Redan Publishing Returns Sesame Street to the Printed Page
This interview is a part of a larger feature documenting some of the most exciting magazine launches and relaunches of the past two years. Click here to view more interviews with publishers of newly launched or relaunched titles.
Print magazines rarely have more than one life, but Sesame Street Magazine -- a Sesame Street Workshop brand that lost its print arm in 2008 -- is getting a second shot. Redan Publishing, which licenses popular brands for its educational children's magazines, breathed new life into the magazine, publishing the first issue in December 2013. The six-issue, bi-monthly magazine is gradually building a subscription base through thoughtful relationships with schools and highly selective newsstand distribution. Redan Publishing's well-established consumer database -- built from its 10 other children's titles -- is also a crucial part of the magazine's success.
Following, Jessica McKnight, head of Redan's sales and marketing in North America describes how Sesame Street aims to engage a digital-native generation with print.
Why did Redan decide to relaunch Sesame Street in print?
At Redan, our philosophy is to produce magazines that provide entertainment and education for children, and to have a product that the parents are happy with. Sesame Street was of course the perfect fit. When you think about it Sesame Street can be seen as the original learning-based brand. We thought that it could have success again as a print magazine with our design and distribution.
What is your business strategy?
Our business model is unique in the fact that we are not a typical ad-driven magazine. Our revenue comes primarily from subscriptions and newsstand sales. We have to find a strong foothold in retail and build subscriptions. We utilize subscription agents who are important for getting us into schools. We also strategically place the magazine at retailers where we know we have an audience as opposed to oversaturating and overspending. It can take a while to be successful in this but we believe it will be successful for Sesame Street because of the brand's following.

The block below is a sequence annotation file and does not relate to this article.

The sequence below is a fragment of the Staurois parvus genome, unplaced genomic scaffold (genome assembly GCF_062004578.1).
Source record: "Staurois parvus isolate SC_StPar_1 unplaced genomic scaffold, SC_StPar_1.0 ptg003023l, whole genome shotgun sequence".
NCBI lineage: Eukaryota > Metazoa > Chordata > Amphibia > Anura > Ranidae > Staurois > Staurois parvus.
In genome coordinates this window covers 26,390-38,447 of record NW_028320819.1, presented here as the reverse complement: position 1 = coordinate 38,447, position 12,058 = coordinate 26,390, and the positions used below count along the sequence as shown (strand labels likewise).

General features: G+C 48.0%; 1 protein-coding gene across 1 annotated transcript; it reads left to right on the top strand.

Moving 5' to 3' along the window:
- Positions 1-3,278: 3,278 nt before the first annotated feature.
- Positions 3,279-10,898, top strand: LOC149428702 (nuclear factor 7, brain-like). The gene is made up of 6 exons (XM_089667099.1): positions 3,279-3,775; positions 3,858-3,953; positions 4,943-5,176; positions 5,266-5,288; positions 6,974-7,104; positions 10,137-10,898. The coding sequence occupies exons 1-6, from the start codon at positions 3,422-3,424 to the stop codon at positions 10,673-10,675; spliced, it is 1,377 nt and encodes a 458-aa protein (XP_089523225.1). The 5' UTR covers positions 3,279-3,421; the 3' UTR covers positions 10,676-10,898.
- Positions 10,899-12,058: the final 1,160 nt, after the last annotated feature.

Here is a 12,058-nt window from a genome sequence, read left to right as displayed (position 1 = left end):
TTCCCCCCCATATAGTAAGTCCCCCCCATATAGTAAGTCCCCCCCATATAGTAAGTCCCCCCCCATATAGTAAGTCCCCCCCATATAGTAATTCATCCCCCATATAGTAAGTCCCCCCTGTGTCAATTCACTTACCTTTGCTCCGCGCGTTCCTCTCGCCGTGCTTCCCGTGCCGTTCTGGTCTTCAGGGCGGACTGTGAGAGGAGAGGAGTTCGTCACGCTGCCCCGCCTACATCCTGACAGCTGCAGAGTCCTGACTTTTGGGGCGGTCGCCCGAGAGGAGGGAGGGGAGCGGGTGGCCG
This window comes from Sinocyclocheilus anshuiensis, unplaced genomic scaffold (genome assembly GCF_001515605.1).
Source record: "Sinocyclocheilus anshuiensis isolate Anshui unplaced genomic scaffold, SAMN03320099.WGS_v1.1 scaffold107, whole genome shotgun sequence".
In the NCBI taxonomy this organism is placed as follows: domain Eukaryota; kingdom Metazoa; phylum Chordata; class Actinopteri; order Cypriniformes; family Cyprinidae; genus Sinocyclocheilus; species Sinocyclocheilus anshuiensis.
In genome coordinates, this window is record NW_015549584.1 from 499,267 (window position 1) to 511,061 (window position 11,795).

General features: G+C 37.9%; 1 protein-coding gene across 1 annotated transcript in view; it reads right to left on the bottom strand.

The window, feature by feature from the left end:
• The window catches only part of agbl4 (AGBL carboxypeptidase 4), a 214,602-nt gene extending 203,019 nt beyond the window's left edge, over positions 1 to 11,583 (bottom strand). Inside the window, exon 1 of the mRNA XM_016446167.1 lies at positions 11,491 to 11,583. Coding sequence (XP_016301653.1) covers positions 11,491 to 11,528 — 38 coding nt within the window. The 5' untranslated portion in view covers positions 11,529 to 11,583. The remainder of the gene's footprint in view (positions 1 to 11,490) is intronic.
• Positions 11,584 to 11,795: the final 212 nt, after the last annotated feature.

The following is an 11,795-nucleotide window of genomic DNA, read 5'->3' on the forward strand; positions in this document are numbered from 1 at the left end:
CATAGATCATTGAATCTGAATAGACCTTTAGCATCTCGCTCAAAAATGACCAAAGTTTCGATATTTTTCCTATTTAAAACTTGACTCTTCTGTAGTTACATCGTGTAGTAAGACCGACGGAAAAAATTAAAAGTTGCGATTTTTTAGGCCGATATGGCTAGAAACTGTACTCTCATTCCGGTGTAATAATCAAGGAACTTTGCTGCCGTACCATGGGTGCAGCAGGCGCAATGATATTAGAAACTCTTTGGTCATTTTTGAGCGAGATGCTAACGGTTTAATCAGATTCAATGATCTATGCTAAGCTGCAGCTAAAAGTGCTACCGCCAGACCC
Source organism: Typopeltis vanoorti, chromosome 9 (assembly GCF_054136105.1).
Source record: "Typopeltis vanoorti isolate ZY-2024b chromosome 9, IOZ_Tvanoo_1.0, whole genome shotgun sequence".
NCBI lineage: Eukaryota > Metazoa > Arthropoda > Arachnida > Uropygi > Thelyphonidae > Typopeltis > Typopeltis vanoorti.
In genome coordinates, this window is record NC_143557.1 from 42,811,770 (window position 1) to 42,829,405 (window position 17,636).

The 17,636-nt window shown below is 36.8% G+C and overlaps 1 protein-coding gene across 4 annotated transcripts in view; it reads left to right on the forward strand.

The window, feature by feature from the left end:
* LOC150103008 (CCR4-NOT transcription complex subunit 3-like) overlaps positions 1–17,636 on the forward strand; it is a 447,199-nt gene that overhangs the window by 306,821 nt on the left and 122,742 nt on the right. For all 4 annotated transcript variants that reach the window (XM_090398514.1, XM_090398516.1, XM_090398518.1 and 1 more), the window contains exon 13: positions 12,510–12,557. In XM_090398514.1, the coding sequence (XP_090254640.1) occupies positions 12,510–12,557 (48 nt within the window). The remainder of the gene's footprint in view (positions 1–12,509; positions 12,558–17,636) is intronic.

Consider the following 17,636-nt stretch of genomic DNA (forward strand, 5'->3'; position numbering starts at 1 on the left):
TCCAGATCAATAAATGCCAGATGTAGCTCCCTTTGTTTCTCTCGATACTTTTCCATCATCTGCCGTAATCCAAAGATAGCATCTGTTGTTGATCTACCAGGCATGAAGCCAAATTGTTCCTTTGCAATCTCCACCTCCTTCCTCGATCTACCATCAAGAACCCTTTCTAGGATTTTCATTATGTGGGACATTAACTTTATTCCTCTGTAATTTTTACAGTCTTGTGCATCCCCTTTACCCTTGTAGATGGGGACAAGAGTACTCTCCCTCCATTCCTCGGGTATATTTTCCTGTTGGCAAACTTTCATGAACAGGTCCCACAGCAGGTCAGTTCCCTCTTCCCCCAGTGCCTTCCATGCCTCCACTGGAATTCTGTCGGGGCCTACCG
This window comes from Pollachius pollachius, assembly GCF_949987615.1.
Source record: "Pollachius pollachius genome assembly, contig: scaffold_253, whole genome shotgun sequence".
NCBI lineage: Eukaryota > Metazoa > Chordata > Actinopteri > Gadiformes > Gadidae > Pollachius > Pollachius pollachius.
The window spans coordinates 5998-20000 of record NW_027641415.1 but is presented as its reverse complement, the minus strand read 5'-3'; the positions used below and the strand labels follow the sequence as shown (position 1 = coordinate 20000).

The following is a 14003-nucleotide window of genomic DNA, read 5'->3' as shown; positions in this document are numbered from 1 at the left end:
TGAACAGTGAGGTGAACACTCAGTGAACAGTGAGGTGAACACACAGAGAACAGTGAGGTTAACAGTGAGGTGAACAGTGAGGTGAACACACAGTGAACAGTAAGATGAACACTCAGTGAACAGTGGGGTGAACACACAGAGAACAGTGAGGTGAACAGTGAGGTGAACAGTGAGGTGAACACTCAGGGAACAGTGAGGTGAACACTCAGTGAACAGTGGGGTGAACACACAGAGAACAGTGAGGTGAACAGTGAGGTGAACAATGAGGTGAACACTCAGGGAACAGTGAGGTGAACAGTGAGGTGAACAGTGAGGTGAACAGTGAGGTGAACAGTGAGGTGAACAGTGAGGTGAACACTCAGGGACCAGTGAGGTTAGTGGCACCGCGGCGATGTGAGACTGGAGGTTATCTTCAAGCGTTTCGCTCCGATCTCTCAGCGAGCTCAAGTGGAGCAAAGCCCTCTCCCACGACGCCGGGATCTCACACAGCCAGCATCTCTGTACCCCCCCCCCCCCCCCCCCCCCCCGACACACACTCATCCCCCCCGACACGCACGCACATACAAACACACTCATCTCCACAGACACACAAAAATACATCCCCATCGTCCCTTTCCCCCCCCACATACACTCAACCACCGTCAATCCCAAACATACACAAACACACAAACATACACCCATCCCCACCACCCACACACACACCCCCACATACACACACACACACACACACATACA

What was one of the most difficult parts of the print launch and what did you learn form that process?
With this launch and with any launch it's the initial cost, which can be very daunting. It's hard to determine what return you are going to get on your investment. It is very easy to be swayed by the lure of high distribution by buying into all the promotions at retail. You have to pick and choose your promotions very carefully and be strategic as opposed to all encompassing.
How did you narrow down what promotions you wanted to do?
We are lucky in that we have 10 other children's publications that we've been printing and publishing for a long time and had a lot of trial and error. We can look at those and compare with Sesame Street. We have Thomas and Friends, which has a similar age group and types of characters, and we can look at what worked with that title and focus on where to start. It's very data-based.
What is the key to getting children interested in a print product when they might be more inclined toward digital?
With children, you have to keep it interesting. Some other magazines may be more story-based, some others may be picture-based. In our magazines we start with a story; we have a workbook; we have posters; we have a section for drawing. I think that you have to keep their interest and with print that may be difficult if the content is very similar.
Related story: Mr. Magazine's Take on the Latest Consumer Launches